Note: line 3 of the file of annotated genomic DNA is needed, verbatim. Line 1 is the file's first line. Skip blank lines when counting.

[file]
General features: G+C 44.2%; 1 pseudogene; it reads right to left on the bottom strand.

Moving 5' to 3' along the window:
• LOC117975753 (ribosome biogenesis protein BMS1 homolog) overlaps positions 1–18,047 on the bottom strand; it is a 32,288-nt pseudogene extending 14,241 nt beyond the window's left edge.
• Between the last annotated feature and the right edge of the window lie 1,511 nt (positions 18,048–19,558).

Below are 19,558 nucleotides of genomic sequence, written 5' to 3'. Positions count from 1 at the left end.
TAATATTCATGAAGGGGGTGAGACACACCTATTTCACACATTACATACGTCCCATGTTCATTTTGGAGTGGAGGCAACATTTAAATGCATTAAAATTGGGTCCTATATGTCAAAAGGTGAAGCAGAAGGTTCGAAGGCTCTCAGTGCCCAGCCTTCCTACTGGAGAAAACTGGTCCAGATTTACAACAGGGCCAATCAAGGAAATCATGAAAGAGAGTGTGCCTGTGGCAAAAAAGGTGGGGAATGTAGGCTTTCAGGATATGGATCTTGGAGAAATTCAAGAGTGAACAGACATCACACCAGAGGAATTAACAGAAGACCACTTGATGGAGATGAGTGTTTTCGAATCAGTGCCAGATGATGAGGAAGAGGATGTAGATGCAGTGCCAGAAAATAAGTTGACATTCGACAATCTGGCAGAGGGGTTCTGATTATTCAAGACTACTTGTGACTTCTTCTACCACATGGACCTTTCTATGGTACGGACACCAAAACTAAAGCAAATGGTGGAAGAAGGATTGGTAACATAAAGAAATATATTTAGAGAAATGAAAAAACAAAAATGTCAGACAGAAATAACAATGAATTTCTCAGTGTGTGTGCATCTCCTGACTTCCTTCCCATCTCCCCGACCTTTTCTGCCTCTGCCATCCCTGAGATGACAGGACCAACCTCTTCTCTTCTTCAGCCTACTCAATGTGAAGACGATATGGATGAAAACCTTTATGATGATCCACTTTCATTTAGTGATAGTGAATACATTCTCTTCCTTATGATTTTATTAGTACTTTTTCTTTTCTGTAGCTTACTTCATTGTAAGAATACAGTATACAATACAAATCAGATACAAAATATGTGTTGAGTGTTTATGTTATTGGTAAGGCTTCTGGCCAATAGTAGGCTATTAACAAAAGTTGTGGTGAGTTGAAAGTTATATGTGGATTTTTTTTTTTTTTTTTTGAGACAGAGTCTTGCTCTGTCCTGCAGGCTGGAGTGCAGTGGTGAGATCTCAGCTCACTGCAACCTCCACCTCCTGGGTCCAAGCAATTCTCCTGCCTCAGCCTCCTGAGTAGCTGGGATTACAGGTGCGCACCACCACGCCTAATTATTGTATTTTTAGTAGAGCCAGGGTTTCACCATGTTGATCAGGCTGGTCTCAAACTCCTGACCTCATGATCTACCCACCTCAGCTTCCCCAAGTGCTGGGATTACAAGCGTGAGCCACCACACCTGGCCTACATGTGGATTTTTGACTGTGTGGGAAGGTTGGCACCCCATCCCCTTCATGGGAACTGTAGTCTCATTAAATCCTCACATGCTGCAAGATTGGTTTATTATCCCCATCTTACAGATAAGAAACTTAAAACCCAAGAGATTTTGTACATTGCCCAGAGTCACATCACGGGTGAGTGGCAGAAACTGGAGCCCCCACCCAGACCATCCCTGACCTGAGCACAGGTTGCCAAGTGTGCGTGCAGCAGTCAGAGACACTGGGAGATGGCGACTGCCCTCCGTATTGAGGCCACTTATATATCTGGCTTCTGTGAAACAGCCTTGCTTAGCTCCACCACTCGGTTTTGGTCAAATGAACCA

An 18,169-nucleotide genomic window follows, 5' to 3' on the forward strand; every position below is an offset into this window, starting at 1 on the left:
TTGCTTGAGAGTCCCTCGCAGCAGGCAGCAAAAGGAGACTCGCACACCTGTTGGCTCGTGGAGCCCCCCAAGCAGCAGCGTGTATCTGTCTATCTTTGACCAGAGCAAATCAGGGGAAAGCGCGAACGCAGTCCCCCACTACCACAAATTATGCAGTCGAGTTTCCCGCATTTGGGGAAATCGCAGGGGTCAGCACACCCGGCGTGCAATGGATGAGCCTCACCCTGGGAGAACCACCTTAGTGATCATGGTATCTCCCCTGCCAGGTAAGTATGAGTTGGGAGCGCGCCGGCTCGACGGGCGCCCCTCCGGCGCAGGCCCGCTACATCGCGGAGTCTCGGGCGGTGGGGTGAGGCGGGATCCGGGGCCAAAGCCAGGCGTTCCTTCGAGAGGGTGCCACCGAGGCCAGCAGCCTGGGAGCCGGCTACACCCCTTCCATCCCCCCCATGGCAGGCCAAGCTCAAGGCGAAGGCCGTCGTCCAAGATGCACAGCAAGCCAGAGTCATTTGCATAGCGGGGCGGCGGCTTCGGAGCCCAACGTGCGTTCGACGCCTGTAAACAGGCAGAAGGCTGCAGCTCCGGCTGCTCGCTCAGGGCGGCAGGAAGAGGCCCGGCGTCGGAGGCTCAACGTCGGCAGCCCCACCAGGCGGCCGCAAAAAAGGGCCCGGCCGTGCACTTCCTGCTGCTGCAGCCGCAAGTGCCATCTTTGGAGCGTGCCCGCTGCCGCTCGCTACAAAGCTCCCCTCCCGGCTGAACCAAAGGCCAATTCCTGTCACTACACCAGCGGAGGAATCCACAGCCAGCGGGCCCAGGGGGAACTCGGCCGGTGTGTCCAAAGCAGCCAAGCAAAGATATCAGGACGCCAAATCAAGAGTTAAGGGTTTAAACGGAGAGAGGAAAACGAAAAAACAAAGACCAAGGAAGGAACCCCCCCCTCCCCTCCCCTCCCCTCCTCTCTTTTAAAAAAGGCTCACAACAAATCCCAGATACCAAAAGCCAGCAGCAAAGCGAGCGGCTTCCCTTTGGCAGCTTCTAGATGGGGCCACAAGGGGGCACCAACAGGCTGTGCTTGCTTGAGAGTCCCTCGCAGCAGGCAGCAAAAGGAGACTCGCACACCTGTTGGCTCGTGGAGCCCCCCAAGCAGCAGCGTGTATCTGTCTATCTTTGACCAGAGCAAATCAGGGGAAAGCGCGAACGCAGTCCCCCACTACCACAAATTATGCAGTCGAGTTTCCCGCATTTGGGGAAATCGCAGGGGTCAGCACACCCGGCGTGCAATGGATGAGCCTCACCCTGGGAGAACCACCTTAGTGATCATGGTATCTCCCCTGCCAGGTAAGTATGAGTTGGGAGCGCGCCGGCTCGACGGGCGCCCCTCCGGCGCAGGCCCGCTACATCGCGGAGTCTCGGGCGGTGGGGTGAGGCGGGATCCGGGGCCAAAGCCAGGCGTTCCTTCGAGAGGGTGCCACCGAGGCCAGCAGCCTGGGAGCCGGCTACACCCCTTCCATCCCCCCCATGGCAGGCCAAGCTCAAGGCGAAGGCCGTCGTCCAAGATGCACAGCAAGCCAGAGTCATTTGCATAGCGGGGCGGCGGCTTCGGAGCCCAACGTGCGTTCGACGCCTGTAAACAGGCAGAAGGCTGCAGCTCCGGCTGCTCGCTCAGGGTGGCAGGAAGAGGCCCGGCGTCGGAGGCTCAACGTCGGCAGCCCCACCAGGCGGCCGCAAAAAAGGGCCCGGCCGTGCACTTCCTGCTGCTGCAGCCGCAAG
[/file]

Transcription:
• LOC117975753 (ribosome biogenesis protein BMS1 homolog) overlaps positions 1–18,047 on the bottom strand; it is a 32,288-nt pseudogene extending 14,241 nt beyond the window's left edge.